WHAT WE HAD SAID
On January 21, 2011 when news broke that Wipro’s co-CEOs of IT business (Suresh Vaswani and Girish Paranjpe) were quitting, there was disbelief in the industry. It wasn’t just Wipro that reverberated with the news but the shocks travelled all over the industry. Indian companies do not have the tradition of sacking CEOs, and Azim Premji (Forbes global billionaire ranking 41), who owns three-fourths of the $7 billion Wipro, wasn’t letting go of just one but two CEOs in the same day.
In a press conference at his company headquarter in Bangalore, Premji said, “I don’t think we should be making excuses. We have underperformed relative to competition, and relative to our potential as a company.”
Wipro’s IT business was growing slower than competition and it was clear that Cognizant, a smaller player, was set to overtake Wipro as India’s third largest offshore company. The IT business brings in over 90 percent of Wipro’s profits and Premji and the Wipro board were worried. The Board’s view was that the co-CEO model, which had been in place for 33 months wasn’t working. The logic was that since there were two captains running the ship, decisions were slow and therefore the business could not respond well.
Premji brought in TK Kurien, an uncomprising and tough-as-nails manager to head the IT business. Kurien’s mandate was clear: Do everything possible to put the business on the growth track.
(You can read the story here: Behind The Czar's Decree - What's Happening At Wipro )
WHERE THE STORY STANDS
And in the last year, since he has been at the helm, Kurien has done exactly that. Kurien is fully aware that he is feared and not terribly liked inside Wipro, but instead of impeding him, that knowledge has freed him to take decisive, some may say ruthless, decisions.
He has ruthlessly pared the number of senior managers, streamlined structures, and brought in new people at senior levels. At least two dozen senior managers, who could not justify the return on investment have either left or have been asked to go. In place of a complicated organisation structure, where horizontal, vertical and geography heads were selling to clients, Kurien has appointed new and younger client-facing vertical heads that are now empowered to take decisions. He has closely aligned the salaries of business unit heads to reflect business performance, customer satisfaction, and attrition in the teams they head.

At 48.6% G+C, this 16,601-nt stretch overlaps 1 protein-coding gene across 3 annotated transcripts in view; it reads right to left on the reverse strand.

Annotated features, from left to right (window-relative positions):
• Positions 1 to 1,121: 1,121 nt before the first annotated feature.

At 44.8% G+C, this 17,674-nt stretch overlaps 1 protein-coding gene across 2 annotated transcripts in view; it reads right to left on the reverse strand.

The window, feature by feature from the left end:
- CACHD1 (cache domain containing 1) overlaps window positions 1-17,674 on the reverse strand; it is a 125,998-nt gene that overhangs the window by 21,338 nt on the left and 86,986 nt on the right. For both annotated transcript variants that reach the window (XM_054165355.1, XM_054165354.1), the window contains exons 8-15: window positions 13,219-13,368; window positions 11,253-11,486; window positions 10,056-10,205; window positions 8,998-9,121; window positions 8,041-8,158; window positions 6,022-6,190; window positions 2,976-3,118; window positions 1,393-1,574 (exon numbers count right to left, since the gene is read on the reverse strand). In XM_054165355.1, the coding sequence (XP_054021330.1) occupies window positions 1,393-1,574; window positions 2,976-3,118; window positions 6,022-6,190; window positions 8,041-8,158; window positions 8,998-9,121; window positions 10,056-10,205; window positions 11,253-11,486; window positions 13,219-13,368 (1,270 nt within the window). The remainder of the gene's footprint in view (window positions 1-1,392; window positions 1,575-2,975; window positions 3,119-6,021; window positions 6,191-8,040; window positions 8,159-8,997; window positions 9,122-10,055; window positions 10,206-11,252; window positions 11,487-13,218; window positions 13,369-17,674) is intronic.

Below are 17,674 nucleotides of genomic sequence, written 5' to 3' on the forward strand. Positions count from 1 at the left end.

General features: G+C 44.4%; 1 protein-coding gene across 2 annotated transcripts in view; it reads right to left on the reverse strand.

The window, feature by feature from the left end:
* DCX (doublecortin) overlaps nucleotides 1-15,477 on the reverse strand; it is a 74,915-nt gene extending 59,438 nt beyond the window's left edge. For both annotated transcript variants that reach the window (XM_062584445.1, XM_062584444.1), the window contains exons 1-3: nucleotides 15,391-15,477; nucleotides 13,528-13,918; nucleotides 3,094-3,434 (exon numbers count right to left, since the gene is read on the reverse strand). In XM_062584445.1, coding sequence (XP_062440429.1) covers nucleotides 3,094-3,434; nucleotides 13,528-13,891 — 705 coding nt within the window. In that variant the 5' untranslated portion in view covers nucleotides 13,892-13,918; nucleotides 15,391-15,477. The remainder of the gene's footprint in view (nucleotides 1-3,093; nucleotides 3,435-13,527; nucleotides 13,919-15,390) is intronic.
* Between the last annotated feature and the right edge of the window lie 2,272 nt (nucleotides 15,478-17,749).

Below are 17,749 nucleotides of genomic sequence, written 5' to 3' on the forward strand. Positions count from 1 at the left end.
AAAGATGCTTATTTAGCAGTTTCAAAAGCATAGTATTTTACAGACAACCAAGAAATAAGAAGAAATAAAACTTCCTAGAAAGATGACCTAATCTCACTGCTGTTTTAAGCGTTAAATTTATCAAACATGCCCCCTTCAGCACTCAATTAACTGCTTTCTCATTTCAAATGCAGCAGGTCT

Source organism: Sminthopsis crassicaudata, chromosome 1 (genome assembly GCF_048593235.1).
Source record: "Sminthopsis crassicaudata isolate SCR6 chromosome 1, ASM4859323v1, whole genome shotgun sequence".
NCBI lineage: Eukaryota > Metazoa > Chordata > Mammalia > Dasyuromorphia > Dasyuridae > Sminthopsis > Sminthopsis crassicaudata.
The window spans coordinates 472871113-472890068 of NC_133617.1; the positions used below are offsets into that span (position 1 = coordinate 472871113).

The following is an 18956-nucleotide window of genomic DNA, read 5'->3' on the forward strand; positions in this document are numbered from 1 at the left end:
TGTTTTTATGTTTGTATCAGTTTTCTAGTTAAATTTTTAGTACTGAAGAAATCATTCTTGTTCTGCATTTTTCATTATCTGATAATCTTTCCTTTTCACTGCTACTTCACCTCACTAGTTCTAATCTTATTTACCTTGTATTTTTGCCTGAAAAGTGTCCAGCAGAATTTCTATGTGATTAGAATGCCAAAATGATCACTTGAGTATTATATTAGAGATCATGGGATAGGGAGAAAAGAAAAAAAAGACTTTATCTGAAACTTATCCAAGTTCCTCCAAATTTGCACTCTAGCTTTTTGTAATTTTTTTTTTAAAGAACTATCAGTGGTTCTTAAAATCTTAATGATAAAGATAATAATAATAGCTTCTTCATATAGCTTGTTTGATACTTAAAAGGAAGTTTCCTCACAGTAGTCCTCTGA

How has all this effort played off? For the moment it is still work-in-progress, but some indicators suggest that Wipro’s performance has improved. For instance, in the quarter ending December 2011, it had six $100-million clients, from just one a year ago. The total number of active customers too has gone up from 880 to 953 in the same period. Operating margins have remained at 20 percent and quarterly growth has fluctuated. The business needs a few more quarters of growth to see if Kurien’s strategy is really working. Insiders say that while business is more streamlined, there is still a lot of tension and uncertainty about their own future in the company.
Even as Kurien works on stabilising and growing the IT business, Premji’s elder son Rishad has made his presence felt at Wipro as the head of strategy. The dominant view about Rishad is that he is smart, a quick learner and careful not to assert his position as the owner’s son. In media interviews in the past Premji has made it clear that Rishad will not take over as CEO of the IT business from Kurien. But people close to the company say that even though Rishad will not run the IT business, he will be appointed to the board and Premji’s ownership of the company will pass on to him.
In the meantime, Premji remains committed to his philanthropic work. In December 2010 he became the first Indian to make a donation of $2 billion to philanthropy through the Azim Premji Foundation. The Azim Premji University opened its doors last year and has enrolled about 100 students for masters’ degree in teaching and community development.